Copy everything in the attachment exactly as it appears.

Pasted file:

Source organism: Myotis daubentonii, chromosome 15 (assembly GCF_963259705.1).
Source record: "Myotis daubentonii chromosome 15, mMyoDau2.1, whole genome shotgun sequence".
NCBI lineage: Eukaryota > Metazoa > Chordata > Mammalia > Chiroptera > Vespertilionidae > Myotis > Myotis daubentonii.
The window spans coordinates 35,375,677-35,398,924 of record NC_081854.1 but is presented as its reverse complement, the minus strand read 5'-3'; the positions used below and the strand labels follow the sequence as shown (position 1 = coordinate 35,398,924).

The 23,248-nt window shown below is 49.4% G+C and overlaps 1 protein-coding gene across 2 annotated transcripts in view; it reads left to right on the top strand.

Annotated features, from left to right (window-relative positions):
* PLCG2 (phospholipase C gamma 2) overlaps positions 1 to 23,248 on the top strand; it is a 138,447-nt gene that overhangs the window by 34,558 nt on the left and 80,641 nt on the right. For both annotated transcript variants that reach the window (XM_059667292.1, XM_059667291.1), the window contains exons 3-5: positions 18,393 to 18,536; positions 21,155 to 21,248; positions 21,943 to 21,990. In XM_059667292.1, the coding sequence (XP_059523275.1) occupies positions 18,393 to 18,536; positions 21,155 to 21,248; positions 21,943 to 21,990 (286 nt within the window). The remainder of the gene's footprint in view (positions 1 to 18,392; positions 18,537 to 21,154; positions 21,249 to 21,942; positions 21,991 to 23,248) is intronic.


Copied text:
Source organism: Myotis daubentonii, chromosome 15 (assembly GCF_963259705.1).
Source record: "Myotis daubentonii chromosome 15, mMyoDau2.1, whole genome shotgun sequence".
NCBI lineage: Eukaryota > Metazoa > Chordata > Mammalia > Chiroptera > Vespertilionidae > Myotis > Myotis daubentonii.
The window spans coordinates 35,375,677-35,398,924 of record NC_081854.1 but is presented as its reverse complement, the minus strand read 5'-3'; the positions used below and the strand labels follow the sequence as shown (position 1 = coordinate 35,398,924).

The 23,248-nt window shown below is 49.4% G+C and overlaps 1 protein-coding gene across 2 annotated transcripts in view; it reads left to right on the top strand.

Annotated features, from left to right (window-relative positions):
* PLCG2 (phospholipase C gamma 2) overlaps positions 1 to 23,248 on the top strand; it is a 138,447-nt gene that overhangs the window by 34,558 nt on the left and 80,641 nt on the right. For both annotated transcript variants that reach the window (XM_059667292.1, XM_059667291.1), the window contains exons 3-5: positions 18,393 to 18,536; positions 21,155 to 21,248; positions 21,943 to 21,990. In XM_059667292.1, the coding sequence (XP_059523275.1) occupies positions 18,393 to 18,536; positions 21,155 to 21,248; positions 21,943 to 21,990 (286 nt within the window). The remainder of the gene's footprint in view (positions 1 to 18,392; positions 18,537 to 21,154; positions 21,249 to 21,942; positions 21,991 to 23,248) is intronic.